116th Infantry, 29th Division, Company F
The invasion of Normandy began June 6, 1944. Code named Operation Overlord, the landing involved 4,100 landing craft. General Eisenhower told the troops, “You are about to embark upon a great crusade, toward which we’ve striven these many months.”
Among those involved in the “great crusade” was nineteen year old draftee PFC John J. Sauer, Sr. of Baltimore City, MD. John entered the service attached to the Army Air Corp. Shortly after landing in England, the group was assembled and names were called. Those called were asked to step forward and were told that they had been re-assigned to an infantry division, a division which would be trained for an invasion. Each man was to send all his personal articles home, keeping only his toiletries. Soon they were shipped to England’s White Cliffs of Dover, where they were trained in climbing and techniques of boarding ships and landing craft.
On the morning of the invasion, John’s landing craft headed toward Omaha Beach. When the vessel hit a sand bar, the crew assumed it was the beach itself. They lowered the gate, and thirty men plunged into eighteen feet of water. All perished, except John, who dropped his rifle and scuttled along the sea floor until his breath ran out. As he surfaced, he heard a cry for help and saw someone clinging to a steel structure known as a “Czech hedgehog” in the water. John swam to aid the person, who told John he couldn’t swim. He also said he was a war correspondent. John helped him to the beach and went back for the man’s typewriter.
Shortly after his return to the beach, John was told by a corpsman attending to the many wounded that he would warn him of incoming shells. Although the warning came, it came too late, and John was hit by shrapnel from a German 88mm. His next recollection was of being on a hospital ship.
Those who landed on Omaha Beach faced the elite German 352nd Infantry, the most heavily fortified unit present, which was entrenched on high bluffs above the beach. Pre-bombardment had proven ineffective. The official record states, “Within ten minutes of the ramps being lowered, [the leading] company had become inert, leaderless, and almost incapable of action. Every officer and sergeant had been killed or wounded. It had become a struggle for survival and rescue.” American casualties at Omaha were around 3,000, most within the first few hours.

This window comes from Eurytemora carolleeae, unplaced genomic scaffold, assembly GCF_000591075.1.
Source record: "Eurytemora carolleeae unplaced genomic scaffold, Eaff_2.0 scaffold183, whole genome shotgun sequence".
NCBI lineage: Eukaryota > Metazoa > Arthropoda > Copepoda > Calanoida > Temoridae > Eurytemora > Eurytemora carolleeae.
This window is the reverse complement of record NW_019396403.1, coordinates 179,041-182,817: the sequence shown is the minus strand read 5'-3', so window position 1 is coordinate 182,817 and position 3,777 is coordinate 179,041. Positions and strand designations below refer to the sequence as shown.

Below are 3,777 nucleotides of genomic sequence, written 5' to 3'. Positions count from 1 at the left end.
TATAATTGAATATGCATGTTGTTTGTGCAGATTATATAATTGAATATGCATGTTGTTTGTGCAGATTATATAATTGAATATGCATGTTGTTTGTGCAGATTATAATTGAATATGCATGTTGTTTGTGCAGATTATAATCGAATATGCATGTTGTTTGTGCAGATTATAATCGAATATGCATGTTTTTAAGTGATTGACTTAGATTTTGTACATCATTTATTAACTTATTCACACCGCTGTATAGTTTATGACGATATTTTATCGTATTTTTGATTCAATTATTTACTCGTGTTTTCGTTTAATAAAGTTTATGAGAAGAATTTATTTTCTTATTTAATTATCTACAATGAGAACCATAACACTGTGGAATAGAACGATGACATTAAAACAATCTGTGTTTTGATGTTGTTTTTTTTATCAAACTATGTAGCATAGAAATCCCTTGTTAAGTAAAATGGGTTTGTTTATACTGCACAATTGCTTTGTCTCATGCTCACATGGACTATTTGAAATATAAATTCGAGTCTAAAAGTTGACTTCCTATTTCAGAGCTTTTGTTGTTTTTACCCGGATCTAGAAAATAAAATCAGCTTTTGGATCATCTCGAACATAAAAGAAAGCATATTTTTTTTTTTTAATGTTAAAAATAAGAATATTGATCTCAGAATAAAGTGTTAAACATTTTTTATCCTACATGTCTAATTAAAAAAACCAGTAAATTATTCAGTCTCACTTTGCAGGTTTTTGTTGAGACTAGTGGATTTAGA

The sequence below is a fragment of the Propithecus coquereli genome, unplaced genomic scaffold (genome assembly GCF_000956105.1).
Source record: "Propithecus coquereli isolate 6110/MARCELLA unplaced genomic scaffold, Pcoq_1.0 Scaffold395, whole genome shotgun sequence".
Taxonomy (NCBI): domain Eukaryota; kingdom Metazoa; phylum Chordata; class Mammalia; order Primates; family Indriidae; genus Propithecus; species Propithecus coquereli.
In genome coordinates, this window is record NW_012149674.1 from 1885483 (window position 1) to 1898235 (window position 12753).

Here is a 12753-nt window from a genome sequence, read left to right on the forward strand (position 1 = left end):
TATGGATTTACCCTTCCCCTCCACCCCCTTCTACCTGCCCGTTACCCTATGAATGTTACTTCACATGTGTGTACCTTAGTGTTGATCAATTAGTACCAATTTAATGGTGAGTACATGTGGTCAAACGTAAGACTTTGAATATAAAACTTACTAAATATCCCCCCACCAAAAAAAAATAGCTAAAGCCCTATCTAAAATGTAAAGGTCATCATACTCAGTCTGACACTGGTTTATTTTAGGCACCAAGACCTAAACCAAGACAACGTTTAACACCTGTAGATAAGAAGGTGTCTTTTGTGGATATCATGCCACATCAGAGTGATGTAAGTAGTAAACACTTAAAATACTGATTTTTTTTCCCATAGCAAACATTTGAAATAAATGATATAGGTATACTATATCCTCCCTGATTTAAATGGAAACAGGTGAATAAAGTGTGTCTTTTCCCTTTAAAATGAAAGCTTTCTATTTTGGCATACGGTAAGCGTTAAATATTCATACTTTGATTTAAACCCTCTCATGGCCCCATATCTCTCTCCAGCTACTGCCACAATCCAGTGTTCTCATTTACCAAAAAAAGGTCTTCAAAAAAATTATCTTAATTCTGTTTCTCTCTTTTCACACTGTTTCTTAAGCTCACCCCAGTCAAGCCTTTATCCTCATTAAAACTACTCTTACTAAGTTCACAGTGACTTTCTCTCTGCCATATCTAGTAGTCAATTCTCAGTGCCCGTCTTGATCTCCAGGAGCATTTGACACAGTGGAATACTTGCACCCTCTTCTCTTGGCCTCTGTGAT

The hospital ship’s wards were divided in to three sections: critical, self-inflicted, and minor injuries. Although John’s injuries were considered minor, he was moved to the “self-inflicted” ward due to overcrowding. He was nearly arrested before he was able to explain his presence there.
Released from the hospital ten days later, John became part of a unit of fifty chosen to liberate a concentration camp near Nuremburg, Germany. Transported by train on a “40 and 8” car (so called because it held forty men or eight horses), they stopped about two miles short of their destination. German planes strafed the train, destroying the last two cars which contained all of the food and ammunition. It took two days for relief to arrive, relief limited to two clips of ammunition per man and C-rations.
At 3 AM the group was awakened and marched two miles, arriving at the camp by 4 AM. The highest ranking officer of the troop was a sergeant; John, a PFC, was second in command. The orders were to liberate the camp and take no prisoners.
As they marched along the five or six hundred feet of road from the camp gate to the crematorium, they found bodies piled eight to ten feet high on each side of the road; the stench of death was everywhere. The defenders of the camp were all in their teens. John said, “There wasn’t a soldier among them; they were all kids.”
Suddenly a siren wailed, and the liberators were told that that signified another gassing was about to take place. Fortunately, for five hundred people (clergy, Poles, and Jews), the rescuers arrived in time to save them. The unit remained at that sight for another two months to “mop up” the area. After returning home, John guarded German prisoners in Philadelphia, PA, for three weeks to complete his service obligation.
For his heroic actions during the Normandy invasion, John received a Purple Heart and Bronze Star. He also received a Good Conduct Medal, Expert Infantry Combat Badge, and Europe-Africa-Mideast Campaign Ribbon. France also awarded him a medal for participating in the liberation of that country.
Stateside, John served thirty years on the Baltimore City Fire Department, where he received a commendation for saving five people. He was one of six survivors of a building collapse in which he was trapped for fourteen hours, and was named Baltimore Firefighter of the Year in 1976. He also delivered seven babies during his career. John and his wife, Joan, will have been married for sixty years in June 2008. They have five children, nine grandchildren, and two great-children. John served for twenty-five years as Captain of the Color Guard of American Legion Post 166 of Ocean City, MD. He has been dubbed by his peers as “Captain Emeritus” of that group.
As told to Allan G. Kastner